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From Russia With Mixed Feelings : THE WILD BEACH: And Other Stories, Edited by Helena Goscilo and Byron Lindsey , (Ardis: $39.95; 352 pp.)

August 09, 1992|Michael Heim | Heim is professor of Slavic languages and literatures at UCLA and a translator of East European literature

Everyone can see that in the Former Soviet Union the transition from command economy to market economy, from communism to consumerism, will take a good deal longer than originally expected. Less obvious is how the country is faring in terms of culture. Is the transition to liberal values as rocky for Russian literature as for Russian industry or agriculture? "The Wild Beach" supplies a baker's dozen stories translated from Russian "thick journals" during the Gorbachev years, primary sources for an informed opinion on the matter.

In addition to newly published authors, the editors rightly include established writers, some of whose works needed the impetus of glasnost to see print. The vagaries of censorship have made any number of works written in the past 75 years "contemporary." In fact, one of the extra-literary pleasures the anthology provides is the chance to second-guess the censors.

Why couldn't a perfectly conventional war story by the perfectly conventional Vladimir Tendryakov be published until 1988? Presumably because its hero explicitly questions the sacred wartime slogan--"Our cause is just; the enemy will be crushed"--and thus, implicitly, questions the entire communist cause and disastrous effects, the very basis for the Soviet Union's existence.

What about the story that opens the collection, Yury Trifonov's "A Short Stay in the Torture Chamber"? On the surface, Trifonov is merely rehearsing--even rehashing--the issue that obsessed him for decades: how the past, especially the Stalinist past, informs and at times even forms the present. But the story's portrayal of putative victim and putative victimizer is so subtle as to pose new problems rather than solve old ones. "Torture Chamber" is that rare story that leaves you with a vague hunger for something more, the kind of story that Chekhov perfected but that otherwise belongs more to the Anglo-American tradition of understatement.

Understatement is noticeably absent elsewhere in the collection. The longest work, Leonid Shorokhov's novella "The Lifeguard," recounts the rise and fall of a small-time Siberian operator. While fishing an entire species out of existence, he "saves" his relatives and friends many times over, making a fortune out of the fish and a front out of the lifeguard station.

To a large extent "The Lifeguard" is typical of the selections by the new writers. (Because politics and culture were so intertwined in the Soviet Union, the political gerontocracy generated a literary gerontocracy, and all but one of the "young" writers represented here are over 40.) Like many of the stories, it deals with violence, corruption and a callous indifference to the environment; it has a provincial setting, and it adheres strictly to the tenets of Realism. Not Socialist Realism, to be sure; Socialist Realism, the ideological mainstay of Soviet culture for half a century, has given way--if "The Wild Beach" is any indication--to a kind of Sociological Realism.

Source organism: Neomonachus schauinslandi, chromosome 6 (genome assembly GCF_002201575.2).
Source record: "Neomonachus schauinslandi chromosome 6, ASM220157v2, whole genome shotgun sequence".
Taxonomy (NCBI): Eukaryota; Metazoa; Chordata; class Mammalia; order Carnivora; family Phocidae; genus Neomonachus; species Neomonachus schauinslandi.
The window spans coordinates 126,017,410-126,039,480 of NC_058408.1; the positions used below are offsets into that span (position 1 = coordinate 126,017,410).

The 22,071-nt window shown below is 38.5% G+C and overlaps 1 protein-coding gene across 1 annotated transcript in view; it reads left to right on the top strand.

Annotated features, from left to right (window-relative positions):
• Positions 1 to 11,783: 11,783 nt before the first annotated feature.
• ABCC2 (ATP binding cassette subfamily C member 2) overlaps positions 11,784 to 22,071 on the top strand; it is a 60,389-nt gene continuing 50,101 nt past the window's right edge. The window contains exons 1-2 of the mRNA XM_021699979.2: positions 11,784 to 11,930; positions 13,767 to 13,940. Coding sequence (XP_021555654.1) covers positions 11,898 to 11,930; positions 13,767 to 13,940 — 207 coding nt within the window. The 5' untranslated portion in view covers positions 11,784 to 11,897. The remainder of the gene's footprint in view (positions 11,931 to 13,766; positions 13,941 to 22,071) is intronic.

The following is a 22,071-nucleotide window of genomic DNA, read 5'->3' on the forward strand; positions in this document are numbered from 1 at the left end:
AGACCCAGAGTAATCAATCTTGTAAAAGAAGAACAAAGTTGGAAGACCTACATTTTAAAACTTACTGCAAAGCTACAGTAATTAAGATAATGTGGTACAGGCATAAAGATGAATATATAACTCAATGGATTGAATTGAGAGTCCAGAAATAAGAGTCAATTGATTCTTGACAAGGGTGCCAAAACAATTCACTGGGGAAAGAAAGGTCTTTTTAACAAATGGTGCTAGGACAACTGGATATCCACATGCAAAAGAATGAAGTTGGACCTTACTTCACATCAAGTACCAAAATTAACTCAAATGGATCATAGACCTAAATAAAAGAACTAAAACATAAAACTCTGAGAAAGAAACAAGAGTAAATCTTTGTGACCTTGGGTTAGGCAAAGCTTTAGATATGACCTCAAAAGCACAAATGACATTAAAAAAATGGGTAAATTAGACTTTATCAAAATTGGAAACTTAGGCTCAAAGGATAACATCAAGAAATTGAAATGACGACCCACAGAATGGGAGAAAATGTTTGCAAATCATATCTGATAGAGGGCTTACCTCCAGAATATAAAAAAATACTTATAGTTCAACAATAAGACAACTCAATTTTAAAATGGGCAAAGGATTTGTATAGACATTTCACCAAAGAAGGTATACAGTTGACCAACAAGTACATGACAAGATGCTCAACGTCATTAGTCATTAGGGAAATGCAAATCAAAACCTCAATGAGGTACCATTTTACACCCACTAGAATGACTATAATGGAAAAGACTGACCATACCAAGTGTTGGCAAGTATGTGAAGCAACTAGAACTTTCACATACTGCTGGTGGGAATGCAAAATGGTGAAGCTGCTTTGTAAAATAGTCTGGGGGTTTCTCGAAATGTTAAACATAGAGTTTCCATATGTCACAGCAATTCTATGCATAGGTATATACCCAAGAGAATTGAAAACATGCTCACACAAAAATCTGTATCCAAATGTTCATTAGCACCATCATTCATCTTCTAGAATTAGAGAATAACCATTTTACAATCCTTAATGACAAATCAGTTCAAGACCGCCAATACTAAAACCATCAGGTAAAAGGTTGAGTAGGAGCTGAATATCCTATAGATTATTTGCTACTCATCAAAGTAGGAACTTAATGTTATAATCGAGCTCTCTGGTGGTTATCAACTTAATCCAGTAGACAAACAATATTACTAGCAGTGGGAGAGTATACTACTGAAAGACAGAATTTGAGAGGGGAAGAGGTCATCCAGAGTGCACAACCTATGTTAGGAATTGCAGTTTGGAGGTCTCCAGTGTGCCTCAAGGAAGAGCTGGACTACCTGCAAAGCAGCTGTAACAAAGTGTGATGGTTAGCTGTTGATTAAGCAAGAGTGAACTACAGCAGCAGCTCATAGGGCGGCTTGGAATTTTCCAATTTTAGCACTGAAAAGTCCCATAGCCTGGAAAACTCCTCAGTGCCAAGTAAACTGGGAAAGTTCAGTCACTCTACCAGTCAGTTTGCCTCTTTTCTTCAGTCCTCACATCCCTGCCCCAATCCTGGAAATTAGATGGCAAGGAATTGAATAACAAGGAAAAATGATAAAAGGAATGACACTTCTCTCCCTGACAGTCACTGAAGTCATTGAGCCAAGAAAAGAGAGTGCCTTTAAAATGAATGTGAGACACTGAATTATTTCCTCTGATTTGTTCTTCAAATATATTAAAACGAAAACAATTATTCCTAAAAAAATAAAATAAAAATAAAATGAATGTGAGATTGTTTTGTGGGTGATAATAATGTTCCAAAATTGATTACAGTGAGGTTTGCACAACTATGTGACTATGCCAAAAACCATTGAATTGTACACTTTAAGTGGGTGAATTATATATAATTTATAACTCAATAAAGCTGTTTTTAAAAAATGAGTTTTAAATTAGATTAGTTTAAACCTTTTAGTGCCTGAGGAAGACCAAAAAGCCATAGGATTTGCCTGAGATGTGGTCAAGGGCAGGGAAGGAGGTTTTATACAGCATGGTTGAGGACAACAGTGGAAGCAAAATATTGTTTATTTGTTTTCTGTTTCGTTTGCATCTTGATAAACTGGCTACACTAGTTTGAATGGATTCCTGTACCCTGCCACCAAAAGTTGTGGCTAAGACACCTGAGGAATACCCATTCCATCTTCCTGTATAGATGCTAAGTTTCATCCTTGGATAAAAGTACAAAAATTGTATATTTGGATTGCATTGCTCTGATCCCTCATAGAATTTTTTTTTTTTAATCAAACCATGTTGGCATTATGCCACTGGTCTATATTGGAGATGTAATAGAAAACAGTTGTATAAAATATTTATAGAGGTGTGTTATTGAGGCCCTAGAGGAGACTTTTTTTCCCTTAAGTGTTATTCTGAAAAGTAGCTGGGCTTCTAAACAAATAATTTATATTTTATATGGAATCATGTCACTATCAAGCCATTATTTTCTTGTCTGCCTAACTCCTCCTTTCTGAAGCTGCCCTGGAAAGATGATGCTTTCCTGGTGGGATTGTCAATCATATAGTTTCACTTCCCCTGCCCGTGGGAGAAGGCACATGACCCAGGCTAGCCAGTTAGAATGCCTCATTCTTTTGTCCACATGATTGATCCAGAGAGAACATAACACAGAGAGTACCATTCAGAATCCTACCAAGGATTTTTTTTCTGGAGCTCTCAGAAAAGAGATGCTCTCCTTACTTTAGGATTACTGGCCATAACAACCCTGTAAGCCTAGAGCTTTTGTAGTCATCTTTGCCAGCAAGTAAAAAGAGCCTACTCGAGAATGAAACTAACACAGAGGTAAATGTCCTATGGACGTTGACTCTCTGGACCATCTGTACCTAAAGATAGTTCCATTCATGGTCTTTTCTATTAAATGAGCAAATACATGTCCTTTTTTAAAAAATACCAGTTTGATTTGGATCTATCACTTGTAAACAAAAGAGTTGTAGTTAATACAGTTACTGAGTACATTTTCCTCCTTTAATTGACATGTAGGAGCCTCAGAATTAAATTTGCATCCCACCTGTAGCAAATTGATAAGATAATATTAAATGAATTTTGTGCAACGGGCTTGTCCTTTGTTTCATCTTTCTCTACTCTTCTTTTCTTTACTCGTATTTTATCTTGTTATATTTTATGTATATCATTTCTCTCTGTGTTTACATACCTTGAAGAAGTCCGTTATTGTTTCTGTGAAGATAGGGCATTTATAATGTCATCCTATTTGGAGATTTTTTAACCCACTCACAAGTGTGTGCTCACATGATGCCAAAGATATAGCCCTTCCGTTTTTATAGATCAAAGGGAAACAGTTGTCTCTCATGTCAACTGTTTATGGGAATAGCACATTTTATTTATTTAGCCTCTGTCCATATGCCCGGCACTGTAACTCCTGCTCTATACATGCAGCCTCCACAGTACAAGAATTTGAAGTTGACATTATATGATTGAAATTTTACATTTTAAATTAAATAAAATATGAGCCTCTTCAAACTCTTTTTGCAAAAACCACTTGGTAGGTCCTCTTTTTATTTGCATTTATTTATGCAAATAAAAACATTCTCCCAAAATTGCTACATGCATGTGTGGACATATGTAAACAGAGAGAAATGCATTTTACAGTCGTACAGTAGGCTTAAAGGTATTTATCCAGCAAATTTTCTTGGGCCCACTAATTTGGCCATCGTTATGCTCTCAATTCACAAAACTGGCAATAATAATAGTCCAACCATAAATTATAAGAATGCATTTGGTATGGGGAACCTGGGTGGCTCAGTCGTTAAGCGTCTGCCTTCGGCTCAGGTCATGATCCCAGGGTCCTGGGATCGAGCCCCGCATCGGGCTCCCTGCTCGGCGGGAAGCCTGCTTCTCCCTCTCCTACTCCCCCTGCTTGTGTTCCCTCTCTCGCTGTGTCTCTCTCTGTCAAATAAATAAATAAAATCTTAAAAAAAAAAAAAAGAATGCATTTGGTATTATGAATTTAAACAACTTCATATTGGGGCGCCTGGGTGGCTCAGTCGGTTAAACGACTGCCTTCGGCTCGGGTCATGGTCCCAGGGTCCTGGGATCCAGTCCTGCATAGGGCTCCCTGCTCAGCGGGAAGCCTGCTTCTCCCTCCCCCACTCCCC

In "The Fur Coat Incident," sociology takes over and we plod through the dull life of a dull engineer (true, its author, Nikolai Shmelyov, is better known as the author of the major economic tracts of perestroika ); in Daniil Granin's dry, almost journalistic "The Forbidden Chapter," we have nothing more than the evocation of an interview with former Prime Minister Aleksei Kosygin.

There are, however, finely wrought stories that evoke much more: a feeling of impending catastrophe, a tension that grows inexorably, though it may not in the end explode. In the volume's title work, Vitaly Moskaenko puts his characters through a number of close scrapes with death, and although they escape unscathed they are totally unaware--the graduate student as much as the town idiot--of the degree to which their lives have been in danger.

In "Delos," Natalya Sukhanova gives a powerful account (using the point of view of a sympathetic male gynecologist) of a full-term ectopic pregnancy, raising along the way a number of ethical issues that go far beyond the hospital bed. In "The Chelyadins' Son-in-Law," Boris Ekimov gives an uncharacteristically idyllic picture of the Russian countryside, only to undermine it in an uncharacteristically understated manner.

Only two of the authors spurn Realism. Perhaps it is their apostasy that earns them their place at the rear of the book. Vyacheslav Pyetsukh contributes a short, utopian, did-it-really-happen piece, "Novy Zavod," and Alexander Ivanchenko a long, minimalist-cum-Kafka piece, "Safety Procedure I," the latter peppered with bits of kinky eroticism, lamentations over the helplessness of language, and excerpts from a possibly genuine, possibly invented manual of "Safety Procedures for Electric Locomotive Engineers."

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